"Sylvia's Mother," a ballad from their first album, became a big hit, and "Cover of the Rolling Stone" from the followup album, "Sloppy Seconds" attracted the attention of those who would like their silly stage show and its monologues done as fictional characters. The group took a three-year recess from recording as a group before their next LP would come out. Silverstein composed most of the songs on their first few albums. The group made a television guest appearance on an episode of the series "A Different World" and played hookers in the 1995 film Batman Forever. Haffkine also became their new manager and got the band a record deal. They struck an endorsement deal to be in a Sprite commercial, won awards at the Soul Train and Lady of Soul Awards shows. The band hooked up with composer Shel Silverstein when their manager sent in a demo tape to Ron Haffkine, who was in charge of doing the music for the movie Who Is Harry Kellerman and Why Is He Saying Those Terrible Things About Me? Silverstein was writing songs for the film, and he and Haffkine both liked the demo enough to get the band to do all the songs for the movie. En Vogue opened doors for future girl groups as the first black female New Jack R&B group to appear on the front cover of Vogue magazine.

The band name is a reference to Captain Hook from Peter Pan; in fact, the original name proposed for the band was "Captain Hook and the Medicine Show". Another LP, Runaway Love, came out that year. Sawyer was particularly noticeable due to his trademark cowboy hat and the eyepatch he wore due to a car accident in 1967. They returned to the top ten again in 1993, backing the female pop-rap trio Salt-N-Pepa on their hit "Whatta Man". Other members include Jance Garfat, Rik Elswit, and Jay David. The first three singles, "My Lovin' (You're Never Gonna Get It)", "Giving Him Something He Can Feel" (a remake of one of Aretha Franklin's songs and borrowed from Curtis Mayfield), and "Free Your Mind" (using George Clinton's chorus line with permission), all reached the top ten. Bill Francis, John David, and George Cummings were also part of the original band, but their lineup changed quite a bit over the years. Though the group is influenced mainly by the genre R&B, other influences include pop, rap, reggae, and rock.

The original lineup consisted of core members Ray Sawyer and Dennis Locorriere. The 1992 sophomore attempt "Funky Divas" was more successful than the first, going multi-platinum and garnering positive reviews. Hook & the Medicine Show is a pop-country rock band formed in Union City, New Jersey in 1968. A notable feature of the group is that they all shared in singing lead, purposely designating no particular singer as the "star." Herron appeared in the film Juice (1992) between albums. Dr. Some have compared En Vogue to The Supremes. A remix album, "Remix To Sing" followed later within the next year.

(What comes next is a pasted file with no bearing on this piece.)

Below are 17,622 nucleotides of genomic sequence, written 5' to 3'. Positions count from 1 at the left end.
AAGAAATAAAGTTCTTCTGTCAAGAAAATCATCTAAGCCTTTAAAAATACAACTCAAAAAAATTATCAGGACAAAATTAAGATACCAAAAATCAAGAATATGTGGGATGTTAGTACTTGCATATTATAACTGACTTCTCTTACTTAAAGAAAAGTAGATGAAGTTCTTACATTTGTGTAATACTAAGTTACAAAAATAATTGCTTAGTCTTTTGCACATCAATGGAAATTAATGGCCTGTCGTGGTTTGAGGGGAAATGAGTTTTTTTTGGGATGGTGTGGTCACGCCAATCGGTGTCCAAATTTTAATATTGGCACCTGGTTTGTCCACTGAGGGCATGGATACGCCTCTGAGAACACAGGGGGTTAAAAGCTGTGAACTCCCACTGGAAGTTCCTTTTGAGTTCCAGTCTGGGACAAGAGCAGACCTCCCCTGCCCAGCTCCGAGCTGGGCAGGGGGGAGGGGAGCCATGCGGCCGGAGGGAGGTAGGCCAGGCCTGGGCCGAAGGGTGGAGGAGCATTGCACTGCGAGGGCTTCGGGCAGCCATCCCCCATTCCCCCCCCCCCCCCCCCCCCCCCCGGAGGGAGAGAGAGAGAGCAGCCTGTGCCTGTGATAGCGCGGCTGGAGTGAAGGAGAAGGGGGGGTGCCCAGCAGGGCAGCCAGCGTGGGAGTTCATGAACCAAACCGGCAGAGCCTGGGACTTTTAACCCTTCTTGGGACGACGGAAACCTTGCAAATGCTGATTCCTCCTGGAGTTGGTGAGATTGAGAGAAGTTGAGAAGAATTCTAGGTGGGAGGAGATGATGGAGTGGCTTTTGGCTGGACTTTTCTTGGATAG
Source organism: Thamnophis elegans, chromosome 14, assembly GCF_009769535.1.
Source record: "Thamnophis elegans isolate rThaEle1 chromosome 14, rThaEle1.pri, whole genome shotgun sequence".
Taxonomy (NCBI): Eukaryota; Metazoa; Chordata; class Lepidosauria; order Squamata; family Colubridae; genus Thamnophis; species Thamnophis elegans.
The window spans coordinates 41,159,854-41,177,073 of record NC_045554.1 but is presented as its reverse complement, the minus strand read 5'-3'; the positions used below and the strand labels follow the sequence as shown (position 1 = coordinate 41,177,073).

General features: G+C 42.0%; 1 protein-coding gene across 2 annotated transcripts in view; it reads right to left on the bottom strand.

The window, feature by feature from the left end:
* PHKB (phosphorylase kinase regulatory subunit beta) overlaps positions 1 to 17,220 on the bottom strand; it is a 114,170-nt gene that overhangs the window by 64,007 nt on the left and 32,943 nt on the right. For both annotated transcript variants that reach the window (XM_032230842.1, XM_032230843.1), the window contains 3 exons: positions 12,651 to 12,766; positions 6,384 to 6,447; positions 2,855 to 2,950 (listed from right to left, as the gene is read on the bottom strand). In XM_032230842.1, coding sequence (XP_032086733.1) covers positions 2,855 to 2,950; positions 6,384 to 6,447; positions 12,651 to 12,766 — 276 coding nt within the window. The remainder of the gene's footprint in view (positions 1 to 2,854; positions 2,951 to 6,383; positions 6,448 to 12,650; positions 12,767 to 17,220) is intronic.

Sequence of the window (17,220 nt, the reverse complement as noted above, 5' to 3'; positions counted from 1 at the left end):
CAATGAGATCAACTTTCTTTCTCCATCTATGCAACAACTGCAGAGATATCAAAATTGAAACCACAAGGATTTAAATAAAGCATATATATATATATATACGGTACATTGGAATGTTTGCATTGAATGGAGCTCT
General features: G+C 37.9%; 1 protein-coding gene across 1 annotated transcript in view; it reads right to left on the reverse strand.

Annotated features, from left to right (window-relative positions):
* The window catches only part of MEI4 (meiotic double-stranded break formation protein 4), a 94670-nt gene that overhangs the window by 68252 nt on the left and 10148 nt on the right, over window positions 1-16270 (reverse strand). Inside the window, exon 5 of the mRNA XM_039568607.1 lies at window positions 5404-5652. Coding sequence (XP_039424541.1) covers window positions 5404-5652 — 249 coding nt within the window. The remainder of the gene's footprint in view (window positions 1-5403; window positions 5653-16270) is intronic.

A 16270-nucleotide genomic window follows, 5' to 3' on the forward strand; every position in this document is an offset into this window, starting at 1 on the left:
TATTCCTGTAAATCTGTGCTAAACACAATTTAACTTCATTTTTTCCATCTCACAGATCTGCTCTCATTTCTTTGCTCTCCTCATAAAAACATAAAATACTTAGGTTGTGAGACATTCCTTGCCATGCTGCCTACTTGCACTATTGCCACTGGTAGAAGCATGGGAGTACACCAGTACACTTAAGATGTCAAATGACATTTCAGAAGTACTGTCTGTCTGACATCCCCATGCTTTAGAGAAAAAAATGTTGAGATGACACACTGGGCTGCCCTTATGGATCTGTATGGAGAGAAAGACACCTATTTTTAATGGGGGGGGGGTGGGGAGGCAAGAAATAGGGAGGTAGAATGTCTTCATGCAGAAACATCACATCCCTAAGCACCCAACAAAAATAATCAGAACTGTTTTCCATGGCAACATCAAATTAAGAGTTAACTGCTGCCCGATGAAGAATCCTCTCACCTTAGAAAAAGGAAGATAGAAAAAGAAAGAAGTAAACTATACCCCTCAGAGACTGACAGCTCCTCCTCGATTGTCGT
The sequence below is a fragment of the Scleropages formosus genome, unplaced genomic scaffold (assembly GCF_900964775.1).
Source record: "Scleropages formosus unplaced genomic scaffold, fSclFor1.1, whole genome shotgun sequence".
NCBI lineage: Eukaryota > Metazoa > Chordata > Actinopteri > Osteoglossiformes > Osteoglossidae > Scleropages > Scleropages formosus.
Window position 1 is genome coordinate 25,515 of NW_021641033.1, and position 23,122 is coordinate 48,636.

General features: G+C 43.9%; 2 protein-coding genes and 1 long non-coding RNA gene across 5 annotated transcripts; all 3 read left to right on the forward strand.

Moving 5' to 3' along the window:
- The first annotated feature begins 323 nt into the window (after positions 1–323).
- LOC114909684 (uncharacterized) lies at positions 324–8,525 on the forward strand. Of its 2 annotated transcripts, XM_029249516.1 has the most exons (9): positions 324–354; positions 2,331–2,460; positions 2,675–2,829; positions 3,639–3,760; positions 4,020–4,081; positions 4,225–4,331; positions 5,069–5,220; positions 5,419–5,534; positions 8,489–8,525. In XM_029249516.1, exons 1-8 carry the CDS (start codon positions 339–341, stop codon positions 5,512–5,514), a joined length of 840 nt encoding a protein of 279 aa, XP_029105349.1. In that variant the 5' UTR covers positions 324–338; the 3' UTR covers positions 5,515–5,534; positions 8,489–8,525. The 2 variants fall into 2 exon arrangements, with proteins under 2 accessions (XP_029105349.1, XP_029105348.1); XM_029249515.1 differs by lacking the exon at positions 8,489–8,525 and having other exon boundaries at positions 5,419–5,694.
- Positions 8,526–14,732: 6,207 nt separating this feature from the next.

The single aided the debut album "Born To Sing", released in 1990, in going platinum. That first single became a crossover, pop smash hit, reaching #2 on the pop charts and making #1 on the R&B charts. But Foster had a better idea,to write and produce an original, answer song called "Hold On". The girls liked the catchy,funky beats that it made and thought it would be a great idea to sing the lyrics over them.

They were in Foster's car, getting warmed up as they prepared to sing "Who's Lovin' You?" by Smokey Robinson and the Miracles. Suddenly, Foster turned on the drum machine accidentally. Before the work and recording of their debut album began, one day, they had a singing session. The group lived together for a while. Robinson suggested that they enter singing contests to remain active. After they found their women, the new group performed a song or two on Foster and McElroy's FM2 album.

They shifted to Vogue and ultimately En Vogue after learning of another group having a very similar name. Prior to the group's official name, they were primarily called For You. The two held auditions and resolved on the official membership of Herron, Jones, Robinson, and Ellis. They were looking for singers who could display lasciviousness and intelligence, as well as vocal anabasis.

After Foster and McElroy studied various girl groups, they chose to experiment with welding the female R&B/soul group heritage with hip-hop/new jack swing rhythms. Their story began when the production duo brainstormed on the concept of putting together a modern-day, original R&B girl group for the 1990s. The group was formed in Herron's home state, California, in 1988. November 28, 1968, Connecticut), and Terry Ellis (b. September 5, 1966, Texas).

January 16, 1966, New Jersey), Dawn Robinson (b. September 26, 1965, California, United States), Maxine Jones (b. The original members were former Miss Black California Cindy Herron (b. Members of En Vogue:.

En Vogue is an all-female new jack R&B, club/dance, and urban soul vocal quartet assembled by the hit music producers Denzil Foster and Thomas McElroy (formerly of the disco group Club Nouveau). Rhona Bennett. Amanda Cole. Dawn Robinson.

Cindy Herron. Maxine Jones. Terry Ellis.